Generic Alternate MAC/PHY: It enables the device to use different radio protocols for achieving high data transfer rates.
Read Encryption Key Size: It enhances security by enabling the host to determine the encrypted data size.
Unicast Connectionless Data: It reduces power consumption by disconnecting devices that are not in use. The latency is reduced by setting up quick connections to send small data units via the L2CAP channel.
Enhanced Power Control: By supporting more than one modulation scheme, the power control is enhanced and so is the range.
Bluetooth 4.0 is developed by SIG, and it is adopted since June 2010. The 4.0 version reuses most of the previously used protocols and radio modules. MAC’s architecture is the same as that in the classical Bluetooth. The v4.0 has an additional link controller, Low Energy (LE) baseband link along with a control manager which controls devices that are connected to both the controllers, MAC and LE. There are two new protocols that are added to this version’s host: (i) Attribute Protocol (ATT), which uses L2CAP for data unit transfer; and (ii) Security Manager Protocol (SMP),which provides interface for secured data transfer.
This version includes the three Bluetooth technologies combined into one. It includes Classic Bluetooth, Bluetooth High Speed, and Bluetooth Low Energy Protocols. Many people mistake the 4.0 version to be the BLE (Bluetooth Low Energy) but LE is just a feature of the entire version. It uses the high speed data transfer feature of the v3.0+HS and combines it with its own feature of low power consumption. It can use a single cell without recharging for years, thus allowing sensors to operate continuously. The key here is that the technology sends smaller bits of data whenever the data transfer takes place and puts all the unused connections to sleep, thus saving on power. The time needed for a device to wake up from the sleep mode is less, thus when critical data is to be sent, the device can wake up in an instant.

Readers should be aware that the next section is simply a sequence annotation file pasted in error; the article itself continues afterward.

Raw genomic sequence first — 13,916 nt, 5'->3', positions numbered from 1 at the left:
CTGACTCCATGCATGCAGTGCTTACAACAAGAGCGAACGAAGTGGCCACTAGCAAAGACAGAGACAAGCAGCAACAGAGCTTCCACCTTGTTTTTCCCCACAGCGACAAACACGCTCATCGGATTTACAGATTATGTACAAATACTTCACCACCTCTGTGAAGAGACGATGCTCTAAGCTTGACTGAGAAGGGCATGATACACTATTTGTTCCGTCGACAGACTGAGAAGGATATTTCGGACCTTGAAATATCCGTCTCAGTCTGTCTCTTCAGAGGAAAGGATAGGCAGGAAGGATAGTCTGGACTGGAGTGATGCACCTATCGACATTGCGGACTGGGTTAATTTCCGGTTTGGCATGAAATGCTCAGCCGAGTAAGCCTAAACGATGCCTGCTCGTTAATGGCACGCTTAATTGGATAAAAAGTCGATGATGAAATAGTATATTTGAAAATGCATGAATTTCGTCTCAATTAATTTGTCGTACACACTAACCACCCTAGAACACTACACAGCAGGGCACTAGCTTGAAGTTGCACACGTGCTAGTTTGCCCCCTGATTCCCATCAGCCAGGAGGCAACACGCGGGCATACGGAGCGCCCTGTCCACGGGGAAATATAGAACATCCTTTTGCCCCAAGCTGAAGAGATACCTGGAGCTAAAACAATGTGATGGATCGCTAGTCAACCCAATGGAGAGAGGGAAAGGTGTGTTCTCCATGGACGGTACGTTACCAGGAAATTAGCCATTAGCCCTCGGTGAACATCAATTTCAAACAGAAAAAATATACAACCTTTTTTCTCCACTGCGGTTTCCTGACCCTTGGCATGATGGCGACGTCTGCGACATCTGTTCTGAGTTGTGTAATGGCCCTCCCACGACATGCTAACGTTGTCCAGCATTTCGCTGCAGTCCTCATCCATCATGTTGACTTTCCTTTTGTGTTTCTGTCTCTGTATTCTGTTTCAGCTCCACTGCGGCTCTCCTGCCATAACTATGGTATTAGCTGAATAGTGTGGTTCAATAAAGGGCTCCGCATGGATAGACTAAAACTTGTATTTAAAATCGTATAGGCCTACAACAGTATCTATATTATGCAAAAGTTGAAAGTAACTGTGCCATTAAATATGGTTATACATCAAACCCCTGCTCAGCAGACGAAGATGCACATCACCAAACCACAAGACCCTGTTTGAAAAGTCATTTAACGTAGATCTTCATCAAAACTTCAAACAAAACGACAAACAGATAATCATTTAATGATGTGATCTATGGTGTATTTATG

The v4.0 wasn’t made for speed for low power features. The version’s speed is 1 megabit per second (Mbps) which is somewhat similar to the classic Bluetooth. However, according to the developers, the speed aspect has to be looked into, keeping the power consumption low.
However, one of the gray areas of this version is that it is not compatible with the existing Bluetooth devices. However, if the manufacturer incorporates the low energy feature in the older Bluetooth versions, it will be compatible with v4.0. The real world working of the technology is yet to be discovered as there aren’t many devices using it.
Low average and idle-mode power consumption: This puts the devices, that are not transferring data, to sleep.
Asynchronous Connectionless MAC: This will provide low latency and increased data transfer range.
In a Nutshell
Bluetooth 3.0+HS is the high-speed Bluetooth version that is capable of transferring data at high speeds. The range hasn’t changed much, but the ideal 10-m distance is sufficient for data transfers. It can be paired with devices having previous versions of the Bluetooth.
Bluetooth 4.0 is the low power consumption version of Bluetooth technology. The data transfer speed hasn’t changed much; 1 Mbps is what this version offers. But, it puts devices to sleep when not in use, so one doesn’t need to shut down the hardware after the data is transferred.